Why are so many wealthy investors housing massive investments within Roth IRAs? Unlike traditional IRAs, which well discuss in a moment, investments in Roth IRAs are not tax deductible. Instead, they offer a potentially greater benefit: Roth IRAs allow your investment to grow completely tax-free, so long as you wait until six months after turning 59 to make your first withdrawal and youve had a Roth account for at least five years. Not to mention, there is no requirement to begin taking minimum distributions at age 72, as with other IRAs.
When it comes to crypto, this is huge. No matter how many times you sell or trade crypto, or how much your investments grow, you wont pay a dime in taxeseither in capital gains or when you go to withdraw. Even if you had invested $1,000 in Bitcoin in 2011the equivalent of around $3 million todayhad you done so within a Roth IRA, you would owe nothing in taxes.
So with tax-free withdrawals, why would anyone invest in a traditional IRA?
Roth IRA Contribution Limits Explained
In 2021, individuals whose modified adjusted gross income is $140,000 or more are ineligible to contribute to a Roth IRA.
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Offset Capital Gains With Your Cryptocurrency Losses
As mentioned earlier, cryptocurrency losses can be used to offset capital gains and lessen your tax burden. In fact, savvy crypto traders often sell assets at a loss intentionally to offset capital gains with a strategy called crypto tax-loss harvesting.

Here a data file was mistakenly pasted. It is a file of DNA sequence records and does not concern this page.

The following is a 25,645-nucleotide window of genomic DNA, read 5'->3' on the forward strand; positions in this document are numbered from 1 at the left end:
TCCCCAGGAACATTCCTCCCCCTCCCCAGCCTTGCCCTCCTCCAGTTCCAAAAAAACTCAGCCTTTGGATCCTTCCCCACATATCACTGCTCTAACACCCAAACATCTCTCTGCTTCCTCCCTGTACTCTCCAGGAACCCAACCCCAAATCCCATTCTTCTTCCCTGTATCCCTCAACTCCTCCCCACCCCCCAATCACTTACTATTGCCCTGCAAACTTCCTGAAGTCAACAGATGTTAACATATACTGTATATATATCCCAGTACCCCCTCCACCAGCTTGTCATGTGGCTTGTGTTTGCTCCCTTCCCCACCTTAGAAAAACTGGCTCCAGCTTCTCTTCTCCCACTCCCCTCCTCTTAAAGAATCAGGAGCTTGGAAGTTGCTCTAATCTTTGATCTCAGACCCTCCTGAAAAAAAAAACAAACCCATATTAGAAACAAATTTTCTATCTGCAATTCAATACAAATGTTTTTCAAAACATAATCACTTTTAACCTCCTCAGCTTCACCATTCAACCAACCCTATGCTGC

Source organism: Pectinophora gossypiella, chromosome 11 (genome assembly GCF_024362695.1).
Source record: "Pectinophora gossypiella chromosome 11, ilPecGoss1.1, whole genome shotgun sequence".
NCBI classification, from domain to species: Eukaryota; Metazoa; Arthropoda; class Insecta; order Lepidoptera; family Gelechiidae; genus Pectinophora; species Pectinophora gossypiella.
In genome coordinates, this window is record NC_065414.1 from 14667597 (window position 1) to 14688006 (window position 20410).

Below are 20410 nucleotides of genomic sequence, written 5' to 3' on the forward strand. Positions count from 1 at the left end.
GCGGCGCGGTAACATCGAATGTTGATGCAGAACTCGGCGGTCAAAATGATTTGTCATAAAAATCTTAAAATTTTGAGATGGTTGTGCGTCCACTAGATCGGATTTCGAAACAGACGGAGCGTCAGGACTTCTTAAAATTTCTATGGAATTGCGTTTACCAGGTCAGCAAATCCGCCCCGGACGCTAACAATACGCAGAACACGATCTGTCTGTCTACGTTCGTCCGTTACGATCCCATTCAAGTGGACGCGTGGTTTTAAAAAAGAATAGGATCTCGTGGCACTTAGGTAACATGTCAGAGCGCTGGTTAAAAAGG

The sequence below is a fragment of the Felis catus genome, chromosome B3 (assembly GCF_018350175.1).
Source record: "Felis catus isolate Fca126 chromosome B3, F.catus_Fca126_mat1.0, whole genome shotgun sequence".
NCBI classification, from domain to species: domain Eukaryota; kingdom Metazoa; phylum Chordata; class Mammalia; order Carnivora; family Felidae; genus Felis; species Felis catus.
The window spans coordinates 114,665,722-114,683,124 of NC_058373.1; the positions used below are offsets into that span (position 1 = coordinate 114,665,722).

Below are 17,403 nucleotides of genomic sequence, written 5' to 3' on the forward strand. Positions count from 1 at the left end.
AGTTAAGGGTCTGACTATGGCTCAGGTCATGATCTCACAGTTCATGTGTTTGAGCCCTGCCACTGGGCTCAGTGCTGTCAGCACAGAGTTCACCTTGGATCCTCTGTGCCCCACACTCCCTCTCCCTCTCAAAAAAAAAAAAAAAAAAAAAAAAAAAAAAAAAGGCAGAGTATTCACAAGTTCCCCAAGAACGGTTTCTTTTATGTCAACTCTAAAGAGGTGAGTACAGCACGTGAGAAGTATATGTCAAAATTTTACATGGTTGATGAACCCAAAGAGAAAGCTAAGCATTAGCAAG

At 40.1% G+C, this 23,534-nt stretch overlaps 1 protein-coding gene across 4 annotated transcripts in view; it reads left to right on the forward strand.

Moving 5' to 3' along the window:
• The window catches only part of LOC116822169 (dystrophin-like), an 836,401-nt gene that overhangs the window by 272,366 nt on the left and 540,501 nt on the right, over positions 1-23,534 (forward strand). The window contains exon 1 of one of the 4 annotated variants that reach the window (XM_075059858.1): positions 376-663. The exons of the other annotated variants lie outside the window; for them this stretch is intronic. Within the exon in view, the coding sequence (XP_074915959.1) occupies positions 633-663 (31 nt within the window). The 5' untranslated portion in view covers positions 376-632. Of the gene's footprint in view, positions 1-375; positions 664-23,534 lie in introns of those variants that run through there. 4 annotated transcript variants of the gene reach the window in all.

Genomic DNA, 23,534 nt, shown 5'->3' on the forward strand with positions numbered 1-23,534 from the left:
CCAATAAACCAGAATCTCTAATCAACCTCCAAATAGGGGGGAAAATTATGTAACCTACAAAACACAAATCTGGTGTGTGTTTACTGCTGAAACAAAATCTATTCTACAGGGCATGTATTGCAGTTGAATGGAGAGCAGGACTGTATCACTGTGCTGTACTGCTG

When offsetting your capital gains with losses, pay attention to the holding period of the assets. You are only allowed to offset long-term capital losses against long-term capital gains and short-term capital losses against short-term capital gains. Once youve offset losses of the same type, you can then use either long-term or short-term capital losses against short-term capital gains.
What You Have To Report On Your Tax Return
The IRS considers cryptocurrenciesand there are many, not just Bitcoinas a type of virtual currency. However, it taxes these virtual currencies as property. In general, you want to remember that:
- You may need to report your gains if you sold a cryptocurrency, exchanged cryptocurrencies or used cryptocurrency to purchase goods or services.
- You can deduct your losses if you sold or spent cryptocurrency that lost value.
- You can take a charitable contribution deduction if you donate your cryptocurrency to an eligible nonprofit.
- The Form 1040 now asks whether you’ve received, sold, sent, exchanged or otherwise acquired a virtual currency. However, you don’t need to answer yes if the only transactions were purchases of virtual currency with real currency.
To determine how much you’ll need to report in gains or losses, you first need to know the value of the cryptocurrency in U.S. dollars when you first bought or acquired it. The value, inclusive of any fees you paid, is known as your cost basis. You’ll compare this to the price when you sell or spend it to figure out your tax liability.
For example, if you bought a Bitcoin for $10,000 after fees and sold it for $15,000, you had $5,000 in gainsthat’s what you’ll pay taxes on. These gains will be reported on Form 8949 and summarized on Schedule D in your tax return.
The IRS offers further clarification on virtual currencies in an FAQ that it periodically updates.